WASHINGTON (Reuters) - Republican presidential candidate Donald Trump outlined economic policy initiatives on Thursday that he would pursue if elected to the White House in November, including refinancing longer-term U.S. debt, lowering taxes and scrapping a slew of federal regulations.
The Manhattan real estate mogul said his aim would be to clear the way for U.S. businesses to succeed.
"We're lowering taxes very substantially and we're going to be getting rid of a tremendous amount of regulations," Trump said in a wide-ranging interview with CNBC.
"The business people they talk about regulation more than they talk about taxes," he said.
Trump's path to the Republican nomination for the Nov. 8 election became clear after a decisive primary victory in Indiana on Tuesday forced his two remaining rivals, U.S. Senator Ted Cruz and Ohio Governor John Kasich, to drop out of the race.
The candidate, who has never held elective office, has been pressed to provide more details on policy proposals. On Wednesday, he said he was "open to doing something" with the country's minimum wage, but that any increase would have to be weighed against a potential loss of competitiveness.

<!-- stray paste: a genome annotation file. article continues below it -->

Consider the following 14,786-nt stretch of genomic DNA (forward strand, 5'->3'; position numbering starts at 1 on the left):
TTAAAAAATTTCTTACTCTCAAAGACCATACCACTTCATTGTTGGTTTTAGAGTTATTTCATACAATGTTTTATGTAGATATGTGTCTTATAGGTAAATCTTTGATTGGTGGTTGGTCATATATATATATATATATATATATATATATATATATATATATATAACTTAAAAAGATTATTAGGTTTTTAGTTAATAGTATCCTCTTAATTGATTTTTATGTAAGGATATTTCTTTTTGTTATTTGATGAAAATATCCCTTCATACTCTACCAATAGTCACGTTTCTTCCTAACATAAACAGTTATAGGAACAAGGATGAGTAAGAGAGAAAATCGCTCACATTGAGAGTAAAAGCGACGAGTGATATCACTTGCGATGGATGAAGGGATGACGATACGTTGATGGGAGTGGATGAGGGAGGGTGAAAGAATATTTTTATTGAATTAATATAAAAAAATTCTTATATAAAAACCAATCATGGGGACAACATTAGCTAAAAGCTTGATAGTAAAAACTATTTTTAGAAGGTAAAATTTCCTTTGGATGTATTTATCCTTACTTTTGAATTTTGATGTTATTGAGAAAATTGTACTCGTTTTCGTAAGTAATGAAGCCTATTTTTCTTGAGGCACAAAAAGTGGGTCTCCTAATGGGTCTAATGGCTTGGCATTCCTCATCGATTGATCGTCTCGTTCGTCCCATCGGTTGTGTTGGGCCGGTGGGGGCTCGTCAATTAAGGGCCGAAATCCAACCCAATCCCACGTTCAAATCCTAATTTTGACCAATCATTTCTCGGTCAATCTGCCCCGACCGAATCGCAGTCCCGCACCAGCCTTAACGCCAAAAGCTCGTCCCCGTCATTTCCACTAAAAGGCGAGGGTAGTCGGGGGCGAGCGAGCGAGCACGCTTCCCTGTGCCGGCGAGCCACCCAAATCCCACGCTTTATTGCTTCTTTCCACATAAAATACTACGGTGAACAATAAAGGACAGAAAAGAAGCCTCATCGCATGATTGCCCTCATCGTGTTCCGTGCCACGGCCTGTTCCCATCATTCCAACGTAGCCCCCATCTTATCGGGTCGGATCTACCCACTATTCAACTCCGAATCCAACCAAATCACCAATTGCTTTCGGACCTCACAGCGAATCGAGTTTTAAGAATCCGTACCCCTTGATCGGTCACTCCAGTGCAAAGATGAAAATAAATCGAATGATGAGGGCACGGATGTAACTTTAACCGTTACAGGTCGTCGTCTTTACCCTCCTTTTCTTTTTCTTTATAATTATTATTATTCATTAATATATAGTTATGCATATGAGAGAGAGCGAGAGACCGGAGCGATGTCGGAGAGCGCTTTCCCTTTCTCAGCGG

In the CNBC interview, the billionaire said he supported low interest rates for now and believed the United States should try to refinance some of its debt to help pay for infrastructure repairs.
"I would refinance debt. I think we should refinance longer-term debt," Trump said.
Trump has experience in restructuring his business debt, including two of his Atlantic City casino companies, and said he has been successful on that front.
Trump told CNBC he would not renegotiate U.S. bonds but would buy back at discounts, depending where interest rates are.
"Part of the problem is when a lot of this debt comes due, what happens if the rates are high and we have no budget that can even conceivably take care of this," Trump said.
If interest rates go up just 1 percent, Trump said, it would be devastating for the economy.
"I think there are times for us to refinance, refinance debt with longer term," he said. "Because you know we owe so much money. Nobody talks about it - nobody talks about it until the bubble pops. And the bubble could pop, and it could pop and it could be ugly."
Trump also warned about the downside of a strong U.S. dollar.
"I love the concept of a strong dollar, in many respects obviously I like a strong dollar. But when you look at the havoc that a strong dollar causes," he said on CNBC. "While there are certain benefits, it sounds better to have a strong dollar than in actuality it is."
(Reporting by Doina Chiacu; Additional reporting by Megan Cassella; Editing by Chizu Nomiyama and Frances Kerry)